“Sacrifices have to be made”: Env Min at UN Trade Forum. The Edition, Maldives. 9 September 2019. (LINK)

No exit plan for small islands on climate crisis frontlines. UNCTAD. 10 September 2019. (LINK)

DuPont Biomaterials to share ideas and innovations to combat plastic pollution in the oceans at the United Nations Conference on Trade and Development. British Plastics and Rubber Magazine. 10 September 2019. (LINK)

A Plan of Action for sustainable fisheries and oceans trade. UN Environment. 10 September 2019. (LINK)

SDG progress ‘in danger’ of going backwards without change in direction, new UN report reveals. UN News. 11 September 2019. (LINK)

ACP Secretary-General Reiterates Call for Urgent Ambitious Climate Action, IDN-InDepthNews. 13 September 2019. (LINK)

Saint Lucia PM Backs SIDS Foundation. St Lucia Times. 15 September 2019. (LINK)

Documents supplied to UNCTAD for the UN Trade Forum


  1. I wrote this recently:
    Trade and Climate, etc.
    The recent UN Climate Report seems very limited indeed! They talk about the deleterious effects of cows and eating meat and dairy products. Of course, this is very important, not only because of the methane cows emit but also the vast areas they require to survive. I read that using the land required to feed cows could feed 20 times as many people eating cereals.
    Unfortunately the UN Report didn’t mention how much damage international trade produces. 60,000 immense cargo ships bring to us goods from China and elsewhere in Asia, polluting air and water. Besides, factories in Europe become bankrupt as they can’t compete with Asian countries and especially China, where workers are treated like slaves.
    No one dares to say that international trade must cease, which means the World Trade Organisation must change its priorities to trade within Europe and within other limited regions in the world. We all must eat food produced in our area or within 100 km or so. As for other products, we should import only when something is truly necessary and not being produced in the country.
    In addition, air travel must be drastically reduced as it pollutes too much. The huge cruise ships also pollute and must cease operating.
    The use of petrol must be replaced by non-polluting solutions, e.g. solar panels ———–
    We must follow the philosophy of EF Schumacher as in his book published ca. 40 years ago, Small is Beautiful. We must live more simple lives and concentrate on a local economy. The town of Totnes, Devon in England follows his principles and even produces their own money. There is also a Schumacher Institute in Devon.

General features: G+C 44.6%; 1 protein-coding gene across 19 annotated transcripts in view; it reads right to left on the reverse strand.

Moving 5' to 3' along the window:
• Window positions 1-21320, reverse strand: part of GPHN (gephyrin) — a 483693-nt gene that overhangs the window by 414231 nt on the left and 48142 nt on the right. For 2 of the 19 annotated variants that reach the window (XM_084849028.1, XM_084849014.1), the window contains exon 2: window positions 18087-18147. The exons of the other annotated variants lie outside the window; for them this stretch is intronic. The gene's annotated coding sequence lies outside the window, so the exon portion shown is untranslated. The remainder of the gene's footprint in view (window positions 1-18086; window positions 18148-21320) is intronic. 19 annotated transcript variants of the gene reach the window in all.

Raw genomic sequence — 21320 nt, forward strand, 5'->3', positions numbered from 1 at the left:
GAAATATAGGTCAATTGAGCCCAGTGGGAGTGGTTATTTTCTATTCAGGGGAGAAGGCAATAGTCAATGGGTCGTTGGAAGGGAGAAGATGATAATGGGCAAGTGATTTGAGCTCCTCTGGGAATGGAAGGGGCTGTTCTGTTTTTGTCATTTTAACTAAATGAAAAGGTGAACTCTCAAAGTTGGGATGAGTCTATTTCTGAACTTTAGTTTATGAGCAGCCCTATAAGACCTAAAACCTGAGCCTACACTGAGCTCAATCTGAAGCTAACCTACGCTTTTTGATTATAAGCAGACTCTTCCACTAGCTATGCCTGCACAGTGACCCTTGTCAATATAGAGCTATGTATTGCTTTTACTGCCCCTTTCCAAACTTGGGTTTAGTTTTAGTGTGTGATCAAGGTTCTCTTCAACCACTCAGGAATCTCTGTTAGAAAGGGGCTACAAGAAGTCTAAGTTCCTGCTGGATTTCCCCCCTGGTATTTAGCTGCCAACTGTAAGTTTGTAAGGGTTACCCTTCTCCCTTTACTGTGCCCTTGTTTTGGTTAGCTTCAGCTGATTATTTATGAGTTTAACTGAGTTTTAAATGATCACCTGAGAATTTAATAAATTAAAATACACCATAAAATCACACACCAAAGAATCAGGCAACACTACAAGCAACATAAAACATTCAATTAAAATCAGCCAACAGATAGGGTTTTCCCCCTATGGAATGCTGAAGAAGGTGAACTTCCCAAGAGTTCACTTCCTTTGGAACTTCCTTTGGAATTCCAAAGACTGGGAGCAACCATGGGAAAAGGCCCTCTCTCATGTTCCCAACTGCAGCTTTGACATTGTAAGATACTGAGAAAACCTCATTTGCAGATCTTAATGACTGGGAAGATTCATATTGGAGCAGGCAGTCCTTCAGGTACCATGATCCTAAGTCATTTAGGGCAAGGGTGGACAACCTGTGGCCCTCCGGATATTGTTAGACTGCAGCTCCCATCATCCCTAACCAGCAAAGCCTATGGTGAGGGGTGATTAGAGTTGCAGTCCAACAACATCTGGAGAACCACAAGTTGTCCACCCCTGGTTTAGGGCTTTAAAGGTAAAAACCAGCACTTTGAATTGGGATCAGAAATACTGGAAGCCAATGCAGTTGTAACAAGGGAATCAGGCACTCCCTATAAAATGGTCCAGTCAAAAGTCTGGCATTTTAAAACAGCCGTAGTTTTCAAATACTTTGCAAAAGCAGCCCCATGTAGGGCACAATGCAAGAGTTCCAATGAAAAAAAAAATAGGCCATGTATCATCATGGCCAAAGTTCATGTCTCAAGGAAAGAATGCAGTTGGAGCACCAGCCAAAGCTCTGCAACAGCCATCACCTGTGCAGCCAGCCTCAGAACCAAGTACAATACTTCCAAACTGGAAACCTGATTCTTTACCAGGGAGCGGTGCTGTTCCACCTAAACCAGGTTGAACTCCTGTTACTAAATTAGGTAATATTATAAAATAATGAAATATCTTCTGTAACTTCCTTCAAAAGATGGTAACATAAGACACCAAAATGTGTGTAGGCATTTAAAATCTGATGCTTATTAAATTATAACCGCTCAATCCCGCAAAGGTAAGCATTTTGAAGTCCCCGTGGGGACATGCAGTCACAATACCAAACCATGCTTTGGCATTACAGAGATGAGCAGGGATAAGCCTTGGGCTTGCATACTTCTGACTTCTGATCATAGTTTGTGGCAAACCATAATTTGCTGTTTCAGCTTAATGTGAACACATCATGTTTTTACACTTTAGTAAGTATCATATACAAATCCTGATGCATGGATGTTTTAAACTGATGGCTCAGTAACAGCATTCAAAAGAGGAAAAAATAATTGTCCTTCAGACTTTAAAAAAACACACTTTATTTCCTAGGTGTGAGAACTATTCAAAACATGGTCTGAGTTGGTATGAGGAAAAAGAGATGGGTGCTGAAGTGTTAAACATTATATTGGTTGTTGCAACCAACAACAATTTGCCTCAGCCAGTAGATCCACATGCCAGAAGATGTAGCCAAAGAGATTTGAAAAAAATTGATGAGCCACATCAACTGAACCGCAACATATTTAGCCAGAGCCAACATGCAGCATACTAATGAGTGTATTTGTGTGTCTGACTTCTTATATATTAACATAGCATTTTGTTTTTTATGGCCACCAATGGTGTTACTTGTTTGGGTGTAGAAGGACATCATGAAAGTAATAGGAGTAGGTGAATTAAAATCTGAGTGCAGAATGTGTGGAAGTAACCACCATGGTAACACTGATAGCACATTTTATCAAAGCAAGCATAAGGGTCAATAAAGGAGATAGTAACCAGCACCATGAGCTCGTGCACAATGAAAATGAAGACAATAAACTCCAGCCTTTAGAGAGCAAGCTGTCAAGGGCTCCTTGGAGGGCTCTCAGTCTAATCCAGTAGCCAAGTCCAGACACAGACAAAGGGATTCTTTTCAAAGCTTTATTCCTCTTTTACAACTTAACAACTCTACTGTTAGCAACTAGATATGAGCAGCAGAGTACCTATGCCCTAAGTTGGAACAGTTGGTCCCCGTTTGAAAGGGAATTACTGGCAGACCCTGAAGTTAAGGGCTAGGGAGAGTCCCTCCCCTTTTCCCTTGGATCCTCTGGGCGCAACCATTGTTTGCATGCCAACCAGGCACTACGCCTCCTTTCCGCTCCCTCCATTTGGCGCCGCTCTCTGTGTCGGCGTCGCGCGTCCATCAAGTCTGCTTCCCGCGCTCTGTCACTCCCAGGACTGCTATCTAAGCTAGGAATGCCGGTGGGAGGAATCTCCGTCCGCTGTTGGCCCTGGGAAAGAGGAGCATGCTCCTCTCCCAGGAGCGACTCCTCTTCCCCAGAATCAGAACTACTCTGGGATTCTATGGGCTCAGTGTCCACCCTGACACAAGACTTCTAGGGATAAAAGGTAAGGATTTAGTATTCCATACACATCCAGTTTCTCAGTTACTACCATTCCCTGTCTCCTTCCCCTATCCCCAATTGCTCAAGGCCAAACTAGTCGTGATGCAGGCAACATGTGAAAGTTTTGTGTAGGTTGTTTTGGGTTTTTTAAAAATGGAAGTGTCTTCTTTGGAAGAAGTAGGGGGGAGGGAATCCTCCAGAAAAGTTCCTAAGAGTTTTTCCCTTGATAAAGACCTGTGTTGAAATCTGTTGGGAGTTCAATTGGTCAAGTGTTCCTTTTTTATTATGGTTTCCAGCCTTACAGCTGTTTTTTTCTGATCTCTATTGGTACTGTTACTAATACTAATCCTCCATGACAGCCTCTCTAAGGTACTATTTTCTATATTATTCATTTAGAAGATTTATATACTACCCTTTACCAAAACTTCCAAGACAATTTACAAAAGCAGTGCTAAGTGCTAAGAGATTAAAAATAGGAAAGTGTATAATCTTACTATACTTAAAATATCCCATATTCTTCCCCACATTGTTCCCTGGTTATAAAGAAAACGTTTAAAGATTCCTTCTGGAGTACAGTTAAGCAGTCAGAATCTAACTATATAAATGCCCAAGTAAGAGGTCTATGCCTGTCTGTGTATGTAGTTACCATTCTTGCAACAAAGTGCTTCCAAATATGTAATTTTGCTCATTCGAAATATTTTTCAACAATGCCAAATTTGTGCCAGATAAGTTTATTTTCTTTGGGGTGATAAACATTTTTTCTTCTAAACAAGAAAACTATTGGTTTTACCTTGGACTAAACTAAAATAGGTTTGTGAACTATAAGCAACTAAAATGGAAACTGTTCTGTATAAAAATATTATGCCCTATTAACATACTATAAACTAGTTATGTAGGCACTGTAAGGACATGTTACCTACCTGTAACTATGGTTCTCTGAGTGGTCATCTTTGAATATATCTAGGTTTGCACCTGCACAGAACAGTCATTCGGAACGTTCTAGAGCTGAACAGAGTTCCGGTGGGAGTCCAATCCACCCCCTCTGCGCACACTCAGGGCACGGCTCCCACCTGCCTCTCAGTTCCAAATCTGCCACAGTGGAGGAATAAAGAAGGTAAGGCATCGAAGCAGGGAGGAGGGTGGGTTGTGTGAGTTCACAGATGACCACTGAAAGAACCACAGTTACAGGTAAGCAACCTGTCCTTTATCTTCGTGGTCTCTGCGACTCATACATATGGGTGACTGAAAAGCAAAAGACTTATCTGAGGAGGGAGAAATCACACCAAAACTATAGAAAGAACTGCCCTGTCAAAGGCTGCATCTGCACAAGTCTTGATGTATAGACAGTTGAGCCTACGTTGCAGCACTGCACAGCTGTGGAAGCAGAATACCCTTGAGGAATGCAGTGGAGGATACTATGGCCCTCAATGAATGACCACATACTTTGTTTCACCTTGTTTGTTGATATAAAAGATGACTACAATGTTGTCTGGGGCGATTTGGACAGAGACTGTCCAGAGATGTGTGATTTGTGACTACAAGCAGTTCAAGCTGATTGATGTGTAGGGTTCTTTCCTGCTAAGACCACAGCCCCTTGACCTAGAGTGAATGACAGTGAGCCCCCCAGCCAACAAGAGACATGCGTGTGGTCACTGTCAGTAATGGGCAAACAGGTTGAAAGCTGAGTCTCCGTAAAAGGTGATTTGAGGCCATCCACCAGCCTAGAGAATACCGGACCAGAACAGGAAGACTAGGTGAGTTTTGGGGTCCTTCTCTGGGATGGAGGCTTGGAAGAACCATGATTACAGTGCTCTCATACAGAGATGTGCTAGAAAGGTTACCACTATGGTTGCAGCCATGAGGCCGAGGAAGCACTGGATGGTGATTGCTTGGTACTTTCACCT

The subject of demography is regularly ignored. More people means more pollution and less green spaces. Population Matters in England are doing their best to inform about the demographic explosion, the consequent problems, and the need to provide birth control, yet humanity is on the increase. In 1960 we were 3 billion on Earth, now we are 8 billion.
    Sea levels are rising, Pacific island nations with their rich traditions are slowly disappearing as a result. Permafrost is melting and also contributing to the rise of sea water. Experts say there will be 60 million climate refugees in 5 years.
    There is global warming with new records reached regularly, and increase of Drought and desertification. We see ever more natural catastrophes that are ever more devastating. The situation is dire and urgent action is needed.
    Yet, no urgent action is taken, only little steps. The problem is that Economy rivals Ecology, meaning that consuming less, traveling less is not good for the economy. However, we must concentrate on the future of the Earth and of humanity and the future of our children.
    Brave urgent action is needed NOW!
    Sincerely, Livia Varju

    • You mgiht be surprised Livia to learn how many SIDS at the UN Trade Forum would agree with you. What bothers them is the lack of support from rich nations who control the international aid agencies to give them loans to improve resiliance and create locally sustainable food production. As the Barbados Prime Minister pointed out on 10 September, people moving from one country to another are called migrants, money moving from one country another is called Foreign Direct Investment. The question is: will the international community do anything to change this.